• Overeating or fasting for a long time.
The risk factors for recurrence of gout: 
  • Injury or recent surgery.
  • Drinking alcohol.
  • Overeating.
  • Dehydration.
  • Taking medications that induce sudden changes in blood urate levels. 

Symptoms:
- Gout flares (also called gout attacks) are sudden episodes of severe joint pain, usually involving redness, swelling, and tenderness of the joint. Although a gout flare typically affects a single joint, some people develop several inflamed joints at the same time. Gout flares start more often during the night and in the early morning hours than during the day, but they can occur at any time. The pain and inflammation usually reach peak intensity within 12 to 24 hours and generally improve completely within a few days to several weeks, even if untreated.
 
Phases of Gout:
  • Gout flare: Initial gout flares usually involve a single joint, most often the big toe or knee. Over time, flares can begin to involve multiple joints at once and may be accompanied by fever.
  • Intercritical gout: The time between gout flares is known as an "intercritical" period. A second gout flare typically occurs within two years, but if not treated properly, it may happen before that.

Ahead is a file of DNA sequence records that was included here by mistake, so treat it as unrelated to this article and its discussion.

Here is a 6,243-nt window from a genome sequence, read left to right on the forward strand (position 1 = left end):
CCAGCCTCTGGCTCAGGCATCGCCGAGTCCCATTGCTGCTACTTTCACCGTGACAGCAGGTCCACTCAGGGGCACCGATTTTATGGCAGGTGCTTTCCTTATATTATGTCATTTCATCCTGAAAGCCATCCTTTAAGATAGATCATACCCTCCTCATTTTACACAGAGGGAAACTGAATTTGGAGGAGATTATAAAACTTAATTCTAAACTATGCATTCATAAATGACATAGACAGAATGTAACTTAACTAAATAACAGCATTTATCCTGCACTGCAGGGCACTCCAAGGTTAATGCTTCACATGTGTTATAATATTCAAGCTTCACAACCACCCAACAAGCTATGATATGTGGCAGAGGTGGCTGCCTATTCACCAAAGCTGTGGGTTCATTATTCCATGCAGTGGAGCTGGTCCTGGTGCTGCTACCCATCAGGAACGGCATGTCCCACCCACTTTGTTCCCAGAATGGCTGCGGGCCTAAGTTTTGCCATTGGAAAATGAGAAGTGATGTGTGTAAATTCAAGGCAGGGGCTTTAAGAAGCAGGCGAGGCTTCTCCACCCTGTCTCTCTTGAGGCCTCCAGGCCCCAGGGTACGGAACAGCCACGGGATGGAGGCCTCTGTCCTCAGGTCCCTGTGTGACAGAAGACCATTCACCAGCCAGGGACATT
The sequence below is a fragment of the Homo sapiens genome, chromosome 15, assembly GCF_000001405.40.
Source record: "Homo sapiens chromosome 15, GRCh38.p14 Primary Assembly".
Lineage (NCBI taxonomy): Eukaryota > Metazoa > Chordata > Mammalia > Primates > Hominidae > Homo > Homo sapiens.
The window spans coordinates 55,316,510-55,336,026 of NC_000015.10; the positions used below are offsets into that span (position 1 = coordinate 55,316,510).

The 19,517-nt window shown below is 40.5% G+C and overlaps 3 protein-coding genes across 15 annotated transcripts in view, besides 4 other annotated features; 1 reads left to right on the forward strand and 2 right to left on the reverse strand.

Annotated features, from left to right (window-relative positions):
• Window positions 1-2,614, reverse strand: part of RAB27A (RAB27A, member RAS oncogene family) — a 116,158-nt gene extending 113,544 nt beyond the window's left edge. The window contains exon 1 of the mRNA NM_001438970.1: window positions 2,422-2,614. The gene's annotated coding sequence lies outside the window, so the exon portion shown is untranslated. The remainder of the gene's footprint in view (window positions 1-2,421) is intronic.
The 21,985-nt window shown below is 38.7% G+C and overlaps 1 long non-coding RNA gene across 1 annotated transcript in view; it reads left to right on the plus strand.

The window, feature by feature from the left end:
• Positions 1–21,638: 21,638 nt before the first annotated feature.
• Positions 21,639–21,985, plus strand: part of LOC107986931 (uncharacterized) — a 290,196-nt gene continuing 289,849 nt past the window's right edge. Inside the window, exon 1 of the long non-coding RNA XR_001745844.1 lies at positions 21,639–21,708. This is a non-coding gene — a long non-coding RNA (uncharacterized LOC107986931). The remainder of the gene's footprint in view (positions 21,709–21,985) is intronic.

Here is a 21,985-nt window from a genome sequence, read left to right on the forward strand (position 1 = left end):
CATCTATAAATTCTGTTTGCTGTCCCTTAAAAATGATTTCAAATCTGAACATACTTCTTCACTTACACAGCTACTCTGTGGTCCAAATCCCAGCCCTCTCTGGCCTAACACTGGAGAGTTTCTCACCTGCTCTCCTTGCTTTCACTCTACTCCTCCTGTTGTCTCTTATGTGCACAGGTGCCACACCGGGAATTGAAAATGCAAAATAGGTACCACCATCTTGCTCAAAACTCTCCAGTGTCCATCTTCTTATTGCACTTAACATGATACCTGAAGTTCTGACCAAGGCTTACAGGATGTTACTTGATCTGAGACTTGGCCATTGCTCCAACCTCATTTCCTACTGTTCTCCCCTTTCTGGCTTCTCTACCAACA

• Tophaceous gout: People who have repeated gout flares or persistent hyperuricemia for many years can develop tophaceous gout. This term describes the accumulation of large numbers of urate crystals in masses called "tophi." Tophi may cause erosion of the bone and eventually joint damage and deformity (called gouty arthropathy).
Complications:
  • Accumulation of crystals in the joints may not be accompanied by pain, but can cause damage to the joints, bones, and cartilage.
  • Joint damage and deformity.
  • Kidney stones.
  • Kidney diseases or kidney failure. 
Diagnosis:
There are many illnesses that can cause joint pain and inflammation. Gout is diagnosed if a person has one or more acute attacks of joint pain, followed by a period in which there are no symptoms but there is persistent hyperuricemia. Tests to help diagnose gout may include: